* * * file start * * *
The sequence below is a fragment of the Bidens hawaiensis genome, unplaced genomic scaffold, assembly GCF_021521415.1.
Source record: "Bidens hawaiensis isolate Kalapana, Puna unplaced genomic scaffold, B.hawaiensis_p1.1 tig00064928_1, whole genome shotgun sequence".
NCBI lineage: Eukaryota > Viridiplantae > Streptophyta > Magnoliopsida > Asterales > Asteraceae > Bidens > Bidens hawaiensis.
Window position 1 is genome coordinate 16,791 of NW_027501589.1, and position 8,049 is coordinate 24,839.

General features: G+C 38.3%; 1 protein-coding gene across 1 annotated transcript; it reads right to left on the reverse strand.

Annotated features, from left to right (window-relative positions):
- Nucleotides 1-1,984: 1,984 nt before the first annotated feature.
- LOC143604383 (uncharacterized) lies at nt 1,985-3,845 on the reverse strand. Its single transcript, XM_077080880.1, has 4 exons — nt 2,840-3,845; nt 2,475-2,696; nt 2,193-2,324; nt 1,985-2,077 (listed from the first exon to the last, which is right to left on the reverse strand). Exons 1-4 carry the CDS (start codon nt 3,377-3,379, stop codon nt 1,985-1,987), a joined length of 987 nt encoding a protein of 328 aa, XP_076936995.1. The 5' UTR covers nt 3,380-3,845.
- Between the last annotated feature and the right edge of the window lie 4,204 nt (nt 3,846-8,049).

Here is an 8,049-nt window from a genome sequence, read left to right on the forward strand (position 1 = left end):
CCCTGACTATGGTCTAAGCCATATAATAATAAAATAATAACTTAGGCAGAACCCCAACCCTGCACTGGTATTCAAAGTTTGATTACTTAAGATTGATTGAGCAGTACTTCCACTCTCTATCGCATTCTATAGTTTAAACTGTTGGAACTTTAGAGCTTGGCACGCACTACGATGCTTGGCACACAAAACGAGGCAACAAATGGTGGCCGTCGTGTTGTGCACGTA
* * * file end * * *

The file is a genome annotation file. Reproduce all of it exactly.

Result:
The sequence below is a fragment of the Bidens hawaiensis genome, unplaced genomic scaffold, assembly GCF_021521415.1.
Source record: "Bidens hawaiensis isolate Kalapana, Puna unplaced genomic scaffold, B.hawaiensis_p1.1 tig00064928_1, whole genome shotgun sequence".
NCBI lineage: Eukaryota > Viridiplantae > Streptophyta > Magnoliopsida > Asterales > Asteraceae > Bidens > Bidens hawaiensis.
Window position 1 is genome coordinate 16,791 of NW_027501589.1, and position 8,049 is coordinate 24,839.

General features: G+C 38.3%; 1 protein-coding gene across 1 annotated transcript; it reads right to left on the reverse strand.

Annotated features, from left to right (window-relative positions):
- Nucleotides 1-1,984: 1,984 nt before the first annotated feature.
- LOC143604383 (uncharacterized) lies at nt 1,985-3,845 on the reverse strand. Its single transcript, XM_077080880.1, has 4 exons — nt 2,840-3,845; nt 2,475-2,696; nt 2,193-2,324; nt 1,985-2,077 (listed from the first exon to the last, which is right to left on the reverse strand). Exons 1-4 carry the CDS (start codon nt 3,377-3,379, stop codon nt 1,985-1,987), a joined length of 987 nt encoding a protein of 328 aa, XP_076936995.1. The 5' UTR covers nt 3,380-3,845.
- Between the last annotated feature and the right edge of the window lie 4,204 nt (nt 3,846-8,049).

Here is an 8,049-nt window from a genome sequence, read left to right on the forward strand (position 1 = left end):
CCCTGACTATGGTCTAAGCCATATAATAATAAAATAATAACTTAGGCAGAACCCCAACCCTGCACTGGTATTCAAAGTTTGATTACTTAAGATTGATTGAGCAGTACTTCCACTCTCTATCGCATTCTATAGTTTAAACTGTTGGAACTTTAGAGCTTGGCACGCACTACGATGCTTGGCACACAAAACGAGGCAACAAATGGTGGCCGTCGTGTTGTGCACGTA